Addisons Disease

Some cases of canine hyoadrenocorticism (addisons disease) are due to auto-antibody production against the adrenal glands. In Addisons Disease the immune system targets and destroys the Adrenal glands. This results in the deficiency of two hormones glucocorticoids and mineralocorticoids. Cortisol combats stress and maintains blood sugar while aldosterone (a mineralocorticoid ) regulates,water, potassium, and chloride in the body.
Addisons is a treatable disease and once stable dogs will enjoy a relatively normal life

If steroid drug therapy is withdrawn too quickly it can result in Addisons symptoms

Addisons disease can be progressive or can present as an Addisons crisis ,in either case treatment must be sought immediately

Symptoms include:

Muscle weakness
Lack of appetite
Excess drinking
cold to the touch, shaky,
Sudden collapse and shock
Kidney failure
Diarrhoea - sometimes contains blood
Abdominal pain
Increased urine production  
Weight loss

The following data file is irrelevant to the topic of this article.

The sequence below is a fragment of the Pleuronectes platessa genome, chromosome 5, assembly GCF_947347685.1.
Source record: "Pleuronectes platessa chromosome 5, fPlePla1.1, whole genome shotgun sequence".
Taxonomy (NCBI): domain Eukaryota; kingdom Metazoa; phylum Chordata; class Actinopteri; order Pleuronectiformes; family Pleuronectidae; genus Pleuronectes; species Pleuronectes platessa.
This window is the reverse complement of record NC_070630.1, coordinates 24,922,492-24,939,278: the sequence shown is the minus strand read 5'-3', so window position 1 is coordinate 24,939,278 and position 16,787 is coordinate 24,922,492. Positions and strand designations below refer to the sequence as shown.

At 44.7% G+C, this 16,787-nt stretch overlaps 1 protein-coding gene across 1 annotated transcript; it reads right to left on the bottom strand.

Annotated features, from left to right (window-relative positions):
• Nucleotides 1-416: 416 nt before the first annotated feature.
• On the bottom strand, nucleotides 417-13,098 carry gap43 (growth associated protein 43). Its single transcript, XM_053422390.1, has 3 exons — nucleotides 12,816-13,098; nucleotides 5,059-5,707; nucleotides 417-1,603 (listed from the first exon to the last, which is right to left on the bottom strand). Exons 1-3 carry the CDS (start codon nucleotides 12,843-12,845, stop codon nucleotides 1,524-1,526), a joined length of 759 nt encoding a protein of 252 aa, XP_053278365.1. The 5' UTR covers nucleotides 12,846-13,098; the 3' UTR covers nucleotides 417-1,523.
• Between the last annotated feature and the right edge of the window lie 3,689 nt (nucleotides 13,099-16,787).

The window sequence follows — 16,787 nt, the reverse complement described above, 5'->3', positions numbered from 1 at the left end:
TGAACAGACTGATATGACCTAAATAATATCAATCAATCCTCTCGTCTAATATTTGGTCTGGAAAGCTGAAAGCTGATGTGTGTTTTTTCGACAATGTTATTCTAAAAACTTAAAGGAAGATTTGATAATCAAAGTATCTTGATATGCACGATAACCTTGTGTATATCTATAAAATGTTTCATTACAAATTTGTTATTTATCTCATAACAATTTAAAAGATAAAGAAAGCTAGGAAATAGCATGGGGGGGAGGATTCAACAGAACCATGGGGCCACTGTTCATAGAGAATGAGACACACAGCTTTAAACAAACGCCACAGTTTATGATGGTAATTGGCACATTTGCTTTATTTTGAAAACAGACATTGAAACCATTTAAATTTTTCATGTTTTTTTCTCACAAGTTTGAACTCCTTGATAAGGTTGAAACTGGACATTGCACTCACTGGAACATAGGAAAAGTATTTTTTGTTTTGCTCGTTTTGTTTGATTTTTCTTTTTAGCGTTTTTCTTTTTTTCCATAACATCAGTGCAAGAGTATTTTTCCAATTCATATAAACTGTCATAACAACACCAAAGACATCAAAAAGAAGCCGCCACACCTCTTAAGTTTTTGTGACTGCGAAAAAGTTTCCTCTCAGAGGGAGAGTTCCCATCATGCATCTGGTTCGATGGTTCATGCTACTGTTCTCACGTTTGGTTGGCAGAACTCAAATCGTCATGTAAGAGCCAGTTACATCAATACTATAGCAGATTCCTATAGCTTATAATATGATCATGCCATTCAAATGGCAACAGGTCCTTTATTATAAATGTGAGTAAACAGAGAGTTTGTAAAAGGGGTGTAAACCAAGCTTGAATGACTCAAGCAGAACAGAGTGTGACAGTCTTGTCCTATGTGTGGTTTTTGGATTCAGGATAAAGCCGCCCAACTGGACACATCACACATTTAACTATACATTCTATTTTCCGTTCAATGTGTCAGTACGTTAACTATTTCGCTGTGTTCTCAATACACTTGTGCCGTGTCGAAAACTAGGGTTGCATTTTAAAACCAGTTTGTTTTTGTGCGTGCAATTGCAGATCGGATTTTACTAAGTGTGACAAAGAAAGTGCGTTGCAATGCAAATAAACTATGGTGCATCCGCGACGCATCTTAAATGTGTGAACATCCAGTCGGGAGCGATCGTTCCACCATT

Your vet will perform various tests to confirm the disease, the main one being an ACTH stimulation test
Treatment will involve great dedication and observation on the part of the owner to stabalise the condition, regular vet visits to monitor response to treatment are vital.
Steroid replacement therapy may be considered along with daily salt nd replacement mineralcorticoids such as Florinef
All the above MUST be tailored to suit the individual dog and closely monitored until stable

Stress is an important consideration with an Addisonian dog so be sure to mention to your vet if you anticipate a stressful event as he may need to change medication to keep the dog well.
Physical as well as mental stress should be avoided if possible

Any medication prescribed MUST be administered exactly as prescribed and any changes such as vomiting should be reported to your vet.
Regular visits to your vet, every couple of weeks initially until the dog is stable to every 6 months
or so

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